this.Receiver = receiver;
        this.AccessParameter = accessParameter;
        this.AccessExpression = accessExpression;
        this.type = AccessExpression.Type.Nullify();
    }
    
    public override Type Type
    {
        get { return type; }
    }
}
This will also include adding a new NullPropagation static method in Expression class and add NullPropagation in ExpressionType enum.

Also, the C# compiler will take advantage of this new class when generating expressions.

So if currently this:
Expression<Func<Person, string>> func = p => p.ToString();
Is translated to this:
ParameterExpression p;
Expression<Func<Person, string>> func = Expression.Lambda<Func<Person, string>>(
    Expression.Call(p = Expression.Parameter(typeof(Person), "p"), (MethodInfo)methodof(object.ToString)),
    p);
Then using null-propagation operator:
Expression<Func<Person, string>> func2 = p => p?.ToString();
Will be translated to:
ParameterExpression p;
ParameterExpression p2;
Expression<Func<Person, string>> func = Expression.Lambda<Func<Person, string>>(
    Expression.NullPropagation(
        receiver: p = Expression.Parameter(typeof(Person), "p"),
        accessParameter: p2 = Expression.Parameter(typeof(Person)),
        accessExpression: Expression.Call(p2, (MethodInfo)methodof(object.ToString))),
    p);
Pros:
  • This approach accurately reflects the intent of the developer in all cases.
Cons:
  • This operator could not be used in expression in .Net 3.5/4.0/4.5/4.5.1/4.5.1 because the class will not exist.
  • LINQ providers will need to be updated to take advantage of this operator.
The first problem is a specially hard one, since -as far as I know- it will not be possible for two libraries, like EntityFramework and ASP.Net MVC, to define a temporal System.Linq.Expression.NullPropagationExpression class without conflicting with each other.
Nov 1, 2014 at 8:46 PM
Edited Nov 2, 2014 at 11:00 AM

Solution 2: Convert to ConditionalExpression

This solution is less accurate, translating the ?. to the equivalent ConditonalExpression. So:
Expression<Func<Person, string>> func2 = p => p?.ToString();
Will be translated to:
ParameterExpression p;
Expression<Func<Person, string>> func = Expression.Lambda<Func<Person, string>>(
    Expression.Condition(
        Expression.Equals(p = Expression.Parameter(typeof(string), "p"), Expression.Constant(null, typeof(string))),
        Expression.Constant(null, typeof(Person)),
        Expression.Call(p, (MethodInfo)methodof(object.ToString))),
    p);
Pros:
  • It will work with any version of the .Net framework, just as it does outside of expression trees. No need to create a temporal NullPropagationExpression that could cause conflicts.
  • Any LINQ provider that already supports ConditionalExpression will work from day 1 with the new operator.
Cons:
  • Sub-optimal translations could appear if the pattern is not recognized by the LINQ provider, evaluating properties twice or generating superfluous CASE statements in SQL queries. I've created a Git repository with the code required by LINQ providers to recognize the Conditional pattern and create internal NullPropagationExpression.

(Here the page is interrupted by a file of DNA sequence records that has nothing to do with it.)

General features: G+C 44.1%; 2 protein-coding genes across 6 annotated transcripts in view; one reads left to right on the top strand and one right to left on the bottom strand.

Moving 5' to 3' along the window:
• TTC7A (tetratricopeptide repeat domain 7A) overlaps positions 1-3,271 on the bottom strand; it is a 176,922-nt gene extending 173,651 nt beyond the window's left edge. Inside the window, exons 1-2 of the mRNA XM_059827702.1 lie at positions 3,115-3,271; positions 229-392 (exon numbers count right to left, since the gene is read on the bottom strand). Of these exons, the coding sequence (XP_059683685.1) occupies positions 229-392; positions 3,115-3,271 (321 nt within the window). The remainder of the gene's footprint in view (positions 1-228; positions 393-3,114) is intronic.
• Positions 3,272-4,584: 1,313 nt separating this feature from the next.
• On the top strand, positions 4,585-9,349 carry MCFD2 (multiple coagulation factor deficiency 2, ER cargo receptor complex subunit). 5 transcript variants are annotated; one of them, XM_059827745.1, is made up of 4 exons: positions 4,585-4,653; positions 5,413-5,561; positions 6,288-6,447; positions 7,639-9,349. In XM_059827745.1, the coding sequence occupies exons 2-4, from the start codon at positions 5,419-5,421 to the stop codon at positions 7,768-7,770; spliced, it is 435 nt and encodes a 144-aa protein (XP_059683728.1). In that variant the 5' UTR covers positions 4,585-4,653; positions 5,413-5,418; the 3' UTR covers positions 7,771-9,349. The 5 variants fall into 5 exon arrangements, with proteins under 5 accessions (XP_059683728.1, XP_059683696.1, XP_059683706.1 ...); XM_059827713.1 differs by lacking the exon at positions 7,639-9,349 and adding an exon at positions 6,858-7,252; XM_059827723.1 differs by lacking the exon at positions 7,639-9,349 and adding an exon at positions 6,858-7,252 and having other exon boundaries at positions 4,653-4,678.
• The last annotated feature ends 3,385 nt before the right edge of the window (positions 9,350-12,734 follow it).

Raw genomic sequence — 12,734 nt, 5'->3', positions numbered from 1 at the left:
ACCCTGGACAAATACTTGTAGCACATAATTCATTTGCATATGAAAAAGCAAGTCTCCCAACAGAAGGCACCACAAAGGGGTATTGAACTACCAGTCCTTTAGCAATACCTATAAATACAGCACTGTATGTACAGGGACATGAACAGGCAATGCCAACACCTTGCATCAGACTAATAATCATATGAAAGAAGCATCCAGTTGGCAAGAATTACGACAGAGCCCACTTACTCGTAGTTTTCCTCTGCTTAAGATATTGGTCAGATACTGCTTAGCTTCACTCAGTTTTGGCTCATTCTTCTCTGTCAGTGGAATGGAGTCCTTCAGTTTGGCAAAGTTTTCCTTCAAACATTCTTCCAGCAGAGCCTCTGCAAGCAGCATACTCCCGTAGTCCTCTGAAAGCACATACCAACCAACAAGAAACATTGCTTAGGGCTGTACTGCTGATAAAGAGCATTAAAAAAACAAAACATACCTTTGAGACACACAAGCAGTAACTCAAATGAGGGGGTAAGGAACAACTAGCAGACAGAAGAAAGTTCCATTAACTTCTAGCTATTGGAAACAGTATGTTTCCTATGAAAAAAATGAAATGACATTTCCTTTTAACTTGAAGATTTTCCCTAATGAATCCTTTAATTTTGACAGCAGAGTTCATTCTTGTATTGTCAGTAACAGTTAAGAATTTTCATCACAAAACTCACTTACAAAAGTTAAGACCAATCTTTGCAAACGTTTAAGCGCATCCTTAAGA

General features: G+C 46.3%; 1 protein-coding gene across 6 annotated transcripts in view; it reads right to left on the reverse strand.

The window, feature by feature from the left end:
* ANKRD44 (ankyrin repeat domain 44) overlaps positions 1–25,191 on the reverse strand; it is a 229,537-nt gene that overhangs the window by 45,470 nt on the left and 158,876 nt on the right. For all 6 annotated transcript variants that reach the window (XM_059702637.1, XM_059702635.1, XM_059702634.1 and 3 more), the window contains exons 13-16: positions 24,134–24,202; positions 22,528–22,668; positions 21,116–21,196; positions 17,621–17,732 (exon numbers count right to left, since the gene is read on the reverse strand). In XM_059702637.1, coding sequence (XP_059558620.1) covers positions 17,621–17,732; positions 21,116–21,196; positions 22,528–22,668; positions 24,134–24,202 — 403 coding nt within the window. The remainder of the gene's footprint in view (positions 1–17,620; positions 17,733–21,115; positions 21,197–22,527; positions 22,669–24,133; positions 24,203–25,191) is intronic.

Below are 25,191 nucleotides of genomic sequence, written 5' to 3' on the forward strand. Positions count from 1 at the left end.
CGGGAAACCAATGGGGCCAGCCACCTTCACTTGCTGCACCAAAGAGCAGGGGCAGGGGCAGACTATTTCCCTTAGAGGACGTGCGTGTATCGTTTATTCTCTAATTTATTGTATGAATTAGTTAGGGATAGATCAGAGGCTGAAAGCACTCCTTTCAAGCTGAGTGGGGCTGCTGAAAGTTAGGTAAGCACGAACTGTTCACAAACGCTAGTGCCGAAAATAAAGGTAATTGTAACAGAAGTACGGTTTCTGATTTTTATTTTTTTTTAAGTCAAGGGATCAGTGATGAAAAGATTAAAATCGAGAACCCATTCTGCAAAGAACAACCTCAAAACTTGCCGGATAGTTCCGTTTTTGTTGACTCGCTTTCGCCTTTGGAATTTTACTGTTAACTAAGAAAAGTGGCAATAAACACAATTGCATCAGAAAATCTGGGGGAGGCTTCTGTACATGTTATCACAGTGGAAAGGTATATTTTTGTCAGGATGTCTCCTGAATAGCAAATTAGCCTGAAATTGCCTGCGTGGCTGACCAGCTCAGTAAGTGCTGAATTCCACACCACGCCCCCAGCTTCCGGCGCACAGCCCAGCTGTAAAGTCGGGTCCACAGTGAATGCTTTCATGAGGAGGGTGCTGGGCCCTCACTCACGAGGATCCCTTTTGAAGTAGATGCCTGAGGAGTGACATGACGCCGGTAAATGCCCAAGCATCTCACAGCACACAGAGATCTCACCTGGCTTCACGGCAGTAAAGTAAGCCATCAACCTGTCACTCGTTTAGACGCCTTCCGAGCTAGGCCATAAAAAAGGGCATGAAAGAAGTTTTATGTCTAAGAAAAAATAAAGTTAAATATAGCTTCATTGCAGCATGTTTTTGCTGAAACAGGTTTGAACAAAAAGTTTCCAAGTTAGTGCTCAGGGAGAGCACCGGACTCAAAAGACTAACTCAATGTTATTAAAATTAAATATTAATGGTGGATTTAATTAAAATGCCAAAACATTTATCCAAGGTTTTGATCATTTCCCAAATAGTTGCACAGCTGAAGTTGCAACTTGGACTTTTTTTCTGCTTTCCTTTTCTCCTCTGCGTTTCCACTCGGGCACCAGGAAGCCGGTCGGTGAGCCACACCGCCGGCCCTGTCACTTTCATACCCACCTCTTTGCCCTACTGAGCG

• 100% accurate translation will never be possible. For example:
customer.Where(a=>c.Increment()?.Name) //Written by the user 
customer.Where(a=>c.Increment() == null ? null : c.Increment().Name) //Incorrectly interpreted by an old LINQ provider
customer.Where(a=>c.Increment()?.Name) //Written by the user 
customer.Where(a=>c.Increment() == null ? null : c.Increment().Name) //Generated by the compiler
customer.Where(a=>c.Increment()?.Name) //Correctly interpreted by a new LINQ provider
customer.Where(a=>c.Increment() == null ? null : c.Increment().Name) //Written by the user
customer.Where(a=>c.Increment()?.Name) //Incorrectly interpreted by a new LINQ provider
Anyway, LINQ providers usually make strong transformations to the code and side effects are rare and discouraged (increment/decrement/assign expressions are not generated by the compiler), I can not see any real problem that this could cause.

I've prepared a pull request with minimal changes from cloneandgo/releases/Dev14CTP4 that implements this solution in Roslyn compiler https://roslyn.codeplex.com/SourceControl/network/forks/Olmo/NullPropagationExpresions/contribution/7642
Nov 2, 2014 at 3:06 AM
Edited Nov 2, 2014 at 3:09 AM
We should remember, that Expressions are also used for dynamic method generation (using Compile). Solution 2 will access value twice inside method, prepared by Compile. So, may be we should discuss 3rd solution - declare temporary variable in expression and than check it. Something like:
        Expression<Func<Person, string>> func = Expression.Lambda<Func<Person, string>>(
            Expression.Block(
                new[] {temp = Expression.Variable(typeof(Person))},
                Expression.Assign(
                    temp,
                    p = Expression.Parameter(typeof(Person), "p")),
                Expression.Condition(
                    Expression.Equal(temp, Expression.Constant(null, typeof(Person))),
                    Expression.Constant(null, typeof(string)),
                    Expression.Call(temp, typeof(object).GetMethod("ToString")))),
            p);
It is not necessary, when we work with simple function parameter - but necessary when we check complex expression.
Cons:
Most current LINQ providers will fail on parsing it.
Nov 2, 2014 at 10:20 AM
darkman666 wrote:
We should remember, that Expressions are also used for dynamic method generation (using Compile). Solution 2 will access value twice inside method, prepared by Compile. So, may be we should discuss 3rd solution - declare temporary variable in expression and than check it.
Its true, but will be an issue only when this expressions are compiler-generated. Something like creating part of the expression using EXpression<T> and then modifying it and compiling it. Still is an issue so here is my third solution: